In Chinese sources, the term "dynasty" (?; cháo) is usually omitted when referencing dynasties that have prefixes in their historiographical names. Such a practice is sometimes adopted in English usage, even though the inclusion of the word "dynasty" is also widely seen in English scholarly writings. For example, the Northern Zhou is also sometimes referred to as the "Northern Zhou dynasty".[43]

List of major Chinese dynasties

This list includes only major dynasties of China that are typically found in simplified forms of Chinese historical timelines.

Dynasty Ruling house Period of rule Rulers
Name[c]
(English / Chinese[d] / Pinyin[e] / Bopomofo)
Origin of name Surname
(English / Chinese[d])
Ethnicity Start End Term Founder[f] Last monarch List
Semi-legendary
Xia dynasty

Xià Cháo
`
Tribal name Si
?
Huaxia 2070 BCE[g] 1600 BCE[g] 470 years Yu of Xia Jie of Xia (list)
Ancient China
Shang dynasty

Sh?ng Cháo
Toponym Zi
?
Huaxia 1600 BCE[g] 1046 BCE[g] 554 years Tang of Shang Zhou of Shang (list)
Western Zhou[h]

X? Zh?u
Toponym Ji
?
Huaxia 1046 BCE[g] 771 BCE 275 years Wu of Zhou You of Zhou (list)
Eastern Zhou[h]

D?ng Zh?u
From Zhou dynasty Ji
?
Huaxia 770 BCE 256 BCE 514 years Ping of Zhou Nan of Zhou (list)
Early Imperial China
Qin dynasty

Qín Cháo
?
Toponym Ying
?
Huaxia 221 BCE 207 BCE 14 years Qin Shi Huang Qin San Shi (list)
Western Han[i]

X? Hàn
`
Toponym & Noble title Liu
?
Han 202 BCE 9 CE 210 years Gao of Han Liu Ying (list)
Xin dynasty

X?n Cháo
"New" Wang
?
Han 9 CE 23 CE 14 years Wang Mang Wang Mang (list)
Eastern Han[i]

D?ng Hàn
`
From Han dynasty Liu
?
Han 25 CE 220 CE 195 years Guangwu of Han Xian of Han (list)
Three Kingdoms

S?n Guó
?
220 CE 280 CE 60 years (list)
Cao Wei

Cáo Wèi
`
Noble title Cao
?
Han 220 CE 266 CE 46 years Wen of Cao Wei Yuan of Cao Wei (list)
Shu Han

Sh? Hàn
`
From Han dynasty Liu
?
Han 221 CE 263 CE 42 years Zhaolie of Shu Han Liu Shan (list)
Eastern Wu

D?ng Wú
Noble title Sun
?
Han 222 CE 280 CE 58 years Da of Eastern Wu Sun Hao (list)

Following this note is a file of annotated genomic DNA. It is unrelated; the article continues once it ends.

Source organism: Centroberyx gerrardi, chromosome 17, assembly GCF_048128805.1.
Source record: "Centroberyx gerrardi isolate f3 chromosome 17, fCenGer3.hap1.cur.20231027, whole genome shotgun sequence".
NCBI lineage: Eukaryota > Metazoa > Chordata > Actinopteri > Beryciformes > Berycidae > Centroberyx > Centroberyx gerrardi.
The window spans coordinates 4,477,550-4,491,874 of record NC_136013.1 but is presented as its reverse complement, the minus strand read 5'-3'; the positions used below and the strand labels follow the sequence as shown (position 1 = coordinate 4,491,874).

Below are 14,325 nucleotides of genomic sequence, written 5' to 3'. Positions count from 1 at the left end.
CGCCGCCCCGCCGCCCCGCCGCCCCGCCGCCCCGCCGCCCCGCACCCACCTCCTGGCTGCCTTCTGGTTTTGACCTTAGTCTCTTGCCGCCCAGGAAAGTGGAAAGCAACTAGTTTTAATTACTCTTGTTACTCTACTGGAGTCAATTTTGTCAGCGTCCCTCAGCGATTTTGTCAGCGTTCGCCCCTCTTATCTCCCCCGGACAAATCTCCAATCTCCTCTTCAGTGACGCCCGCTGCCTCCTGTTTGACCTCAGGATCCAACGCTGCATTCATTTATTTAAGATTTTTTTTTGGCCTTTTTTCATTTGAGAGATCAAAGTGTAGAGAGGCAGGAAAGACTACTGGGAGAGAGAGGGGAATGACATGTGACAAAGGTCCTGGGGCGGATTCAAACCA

Western Jin[j][k]

X? Jìn
`
Noble title Sima
Han 266 CE 316 CE 50 years Wu of Jin Min of Jin (list)
Eastern Jin[j][k]

D?ng Jìn
`
From Jin dynasty (266-420 CE) Sima
Han 317 CE 420 CE 103 years Yuan of Jin Gong of Jin (list)
Sixteen Kingdoms

Shíliù Guó
` ?
304 CE 439 CE 135 years (list)
Han Zhao

Hàn Zhào
` `
Toponym & From Han dynasty Liu
?
Xiongnu 304 CE 329 CE 25 years Guangwen of Han Zhao Liu Yao (list)
Cheng Han

Chéng Hàn
`
Toponym & From Han dynasty Li
?
Di 304 CE 347 CE 43 years Wu of Cheng Han Li Shi (list)
Later Zhao

Hòu Zhào
` `
Noble title Shi
?
Jie 319 CE 351 CE 32 years Ming of Later Zhao Shi Zhi (list)
Former Liang

Qián Liáng
? ?
Toponym Zhang
?
Han 320 CE 376 CE 56 years Cheng of Former Liang Zhang Tianxi (list)
Former Yan

Qián Y?n
?
Toponym Murong
Xianbei 337 CE 370 CE 33 years Wenming of Former Yan You of Former Yan (list)
Former Qin

Qián Qín
? ?
Toponym Fu
?
Di 351 CE 394 CE 43 years Jingming of Former Qin Fu Chong (list)
Later Yan

Hòu Y?n
`
From Former Yan Murong[l]
Xianbei[l] 384 CE 409 CE 25 years Chengwu of Later Yan Zhaowen of Later Yan
or
Huiyi of Yan[m]
(list)
Later Qin

Hòu Qín
` ?
Toponym Yao
?
Qiang 384 CE 417 CE 33 years Wuzhao of Later Qin Yao Hong (list)
Western Qin

X? Qín
?
Toponym Qifu
Xianbei 385 CE 431 CE 37 years[n] Xuanlie of Western Qin Qifu Mumo (list)
Later Liang[o]

Hòu Liáng
` ?
Toponym
?
Di 386 CE 403 CE 17 years Yiwu of Later Liang Lü Long (list)
Southern Liang

Nán Liáng
?
Toponym Tufa
Xianbei 397 CE 414 CE 17 years Wu of Southern Liang Jing of Southern Liang (list)
Northern Liang

B?i Liáng
?
Toponym Juqu[p]
Xiongnu[p] 397 CE 439 CE 42 years Duan Ye Ai of Northern Liang (list)
Southern Yan

Nán Y?n
From Former Yan Murong
Xianbei 398 CE 410 CE 12 years Xianwu of Southern Yan Murong Chao (list)
Western Liang

X? Liáng
?
Toponym Li
?
Han 400 CE 421 CE 21 years Wuzhao of Western Liang Li Xun (list)
Hu Xia

Hú Xià
`
From Xia dynasty Helian[q]